Having read this great article on Rock, Paper, Shotgun, I started thinking about my relationship with video/computer games in general and demos in particular. It was only recently that I started getting into demos, and only then because I was gaming-funds poor and did not have access to free video games like I did as a kid.
See, my teenage life as a gamer was one that most teens would kill for: free games in the mail, free hardware (even esoterics like the 3DO and Jaguar), attending E3. It was good (still is!) to be the son of an electronic game journalism pioneer. Around 1999, my dad got out of the biz and the gravy train came mostly to a halt. When I moved out, I took my dad's neglected GameCube with me, and contented myself with (free-to-me copies of) Burnout, Need for Speed: Underground, SSX3, and Metroid Prime.
Then I got married to a non-gamer. My gaming dropped sharply at this point, relegated to times when my wife was working and I wasn't. Then we had a kid. Then another. Then we got a Wii (as a gift, even. I'm such a cheapskate. Thanks, mom and dad!). With my money and time even more occupied elsewhere, the Wii didn't get much use, although my oldest son started Wii bowling right around age 3 (he's 5 now). When I had a gaming itch, I tended to fire up The Ur-Quan Masters or Transport Tycoon Deluxe (both free) for a few minutes, nothing more. Then Nintendo restarted their Wii demo program in November of last year, and I played Fluidity.
For large-budget, highly-hyped games, a trailer and many professional reviews may do, but for indie developers in particular, I feel that demos are very important. Alec Meer at Rock, Paper, Shotgun writes,
Many indies know better, or at least know that because they lack the option of brute-force, high-spend marketing they have to use other means of letting people know what their game is like. Take a look at demo-hub GamersHell and there are so, so few game demos listed there – and of those that are, the vast majority are indie. Yet still so many indies resist – even most of the mails we get from indie devs simply contain a link to a trailer, with the lack of anything playable both complicating what we can usefully say about the game and the possibility of it capturing the affections of our readers. Frozen Synapse is out today, for instance. It’s ace, you should try it and see if you like it as much as I do. Oh, you can’t. Watch a trailer, I guess.I've heard good things about Frozen Synapse, but I won't play it until there's a demo. Most games cost more than a music album or movie ticket, and I can listen to audio snippets on Amazon and get my money refunded at the theater before the 30-minute mark of a show. Why should games be any different, especially when there's more money and time involved?
Demos becoming somewhat passé is something that should worry all gamers. Quoth Alec Meer once more:
Adverts and trailers don’t tell you the truth, but so often they’re all we get to go on until embargoes lift and launch-day reviews land. In a very fundamental way, such marketing lies about the experience you’re going to have. The camera angles are rarely those you’ll see yourself, while the checkpoints and the chokepoints and the guy named CockLord12 and all the minor irritations (and indeed minor, personal pleasures) you’d experience bear no mention. It sells an idealised version of the game experience, and one that leans far too closely to the movie model – nothing at all to do with the act of playing a videogame. I couldn’t buy a game based on promotion alone, and to be honest I probably couldn’t buy it on reviews alone – I need to try it myself, see whether it lights up those strange pathways in my brain that entail not just passing enjoyment but complete fixation upon the experience at hand. I need a demo.Amen, Alec. I'm right there with you on this one. I know one place where it is pretty easy to find a demo: Apple's App Store. PSN and Xbox Live Marketplace are pretty good, too. I wish Wii Ware was so endowed, and I feel terrible for great games like Fluidity that are trapped there out of necessity. Still, we could use more demos, especially for big-budget games.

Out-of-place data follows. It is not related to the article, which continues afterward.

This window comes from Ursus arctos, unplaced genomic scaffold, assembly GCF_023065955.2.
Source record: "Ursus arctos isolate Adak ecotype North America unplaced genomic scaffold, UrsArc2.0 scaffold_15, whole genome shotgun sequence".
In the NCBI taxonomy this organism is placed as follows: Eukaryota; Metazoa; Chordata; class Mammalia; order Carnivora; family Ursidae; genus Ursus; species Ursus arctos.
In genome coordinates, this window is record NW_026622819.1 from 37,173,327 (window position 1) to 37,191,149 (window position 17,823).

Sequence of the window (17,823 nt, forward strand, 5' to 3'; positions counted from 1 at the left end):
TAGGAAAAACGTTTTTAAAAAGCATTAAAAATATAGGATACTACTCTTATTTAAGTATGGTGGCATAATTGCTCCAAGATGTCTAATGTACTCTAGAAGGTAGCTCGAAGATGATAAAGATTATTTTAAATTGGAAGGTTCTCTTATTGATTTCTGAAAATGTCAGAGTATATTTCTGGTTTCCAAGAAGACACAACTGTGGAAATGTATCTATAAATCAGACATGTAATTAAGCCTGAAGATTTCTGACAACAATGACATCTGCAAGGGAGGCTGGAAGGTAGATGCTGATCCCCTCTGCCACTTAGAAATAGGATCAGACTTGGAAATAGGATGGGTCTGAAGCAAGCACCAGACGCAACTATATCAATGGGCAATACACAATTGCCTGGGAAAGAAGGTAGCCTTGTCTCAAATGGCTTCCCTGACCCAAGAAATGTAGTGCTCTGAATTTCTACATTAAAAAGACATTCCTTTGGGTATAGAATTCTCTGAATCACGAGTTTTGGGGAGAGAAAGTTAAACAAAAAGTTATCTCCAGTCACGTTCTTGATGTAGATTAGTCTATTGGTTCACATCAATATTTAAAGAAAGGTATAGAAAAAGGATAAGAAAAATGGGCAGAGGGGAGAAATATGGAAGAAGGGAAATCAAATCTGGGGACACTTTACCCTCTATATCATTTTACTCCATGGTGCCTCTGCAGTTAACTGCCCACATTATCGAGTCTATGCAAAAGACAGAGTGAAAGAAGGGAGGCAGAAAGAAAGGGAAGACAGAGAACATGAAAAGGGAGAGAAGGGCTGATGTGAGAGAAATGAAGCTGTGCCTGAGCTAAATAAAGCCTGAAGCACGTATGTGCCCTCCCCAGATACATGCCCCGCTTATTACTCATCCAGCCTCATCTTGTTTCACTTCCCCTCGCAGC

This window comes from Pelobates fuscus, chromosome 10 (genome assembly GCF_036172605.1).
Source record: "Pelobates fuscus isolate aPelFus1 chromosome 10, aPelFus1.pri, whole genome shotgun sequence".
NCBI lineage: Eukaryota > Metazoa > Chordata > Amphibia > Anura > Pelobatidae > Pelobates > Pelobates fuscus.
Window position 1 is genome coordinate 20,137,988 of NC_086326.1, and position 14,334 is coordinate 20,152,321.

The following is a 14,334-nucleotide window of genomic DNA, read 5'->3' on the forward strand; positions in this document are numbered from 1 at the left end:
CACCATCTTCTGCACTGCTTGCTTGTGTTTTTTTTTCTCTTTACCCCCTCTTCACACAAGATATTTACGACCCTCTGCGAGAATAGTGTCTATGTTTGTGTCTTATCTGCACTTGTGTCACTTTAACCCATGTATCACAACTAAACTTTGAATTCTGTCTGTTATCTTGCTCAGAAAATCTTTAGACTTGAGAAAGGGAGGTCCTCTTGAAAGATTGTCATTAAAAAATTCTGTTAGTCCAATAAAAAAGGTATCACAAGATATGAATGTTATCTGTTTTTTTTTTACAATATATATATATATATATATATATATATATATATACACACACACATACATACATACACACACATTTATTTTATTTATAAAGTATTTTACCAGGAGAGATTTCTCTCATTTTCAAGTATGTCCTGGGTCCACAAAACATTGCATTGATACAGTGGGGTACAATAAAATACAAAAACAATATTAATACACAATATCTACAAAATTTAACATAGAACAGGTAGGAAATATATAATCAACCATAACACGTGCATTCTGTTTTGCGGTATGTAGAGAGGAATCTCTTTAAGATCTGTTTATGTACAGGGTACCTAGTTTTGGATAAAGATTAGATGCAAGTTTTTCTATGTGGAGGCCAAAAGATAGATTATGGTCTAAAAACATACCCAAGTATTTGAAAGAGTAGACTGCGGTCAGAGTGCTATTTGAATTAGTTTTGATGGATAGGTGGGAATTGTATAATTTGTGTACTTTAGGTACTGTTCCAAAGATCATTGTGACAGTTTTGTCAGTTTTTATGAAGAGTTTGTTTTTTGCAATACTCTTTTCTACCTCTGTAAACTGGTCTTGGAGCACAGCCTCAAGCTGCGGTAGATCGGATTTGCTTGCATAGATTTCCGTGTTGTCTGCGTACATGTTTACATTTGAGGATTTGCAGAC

So what can we as gamers do to help get more demos out there? We can download the ones that exist, to start. Then we can buy the full games that we like. We can take "The Demo Filter" to an extreme and refuse to buy games that don't have demos, however painful this might be (Portal 2, I'm looking at you, although I guess the Portal demo might suffice). I'm not necessarily recommending this, but it's an option. Also, if we ever decide to become developers, let's make sure to include demos with our games.
What's your relationship with demos? Do you use "The Demo Filter"? Ever played a demo so good it grabbed you by the collar and forced you to buy a game at your earliest inconvenience? Those are my favorite. Sound off in the comments!
PS - Rock, Paper, Shotgun is probably my favorite gaming news and opinion site. You should read it often, as I do :D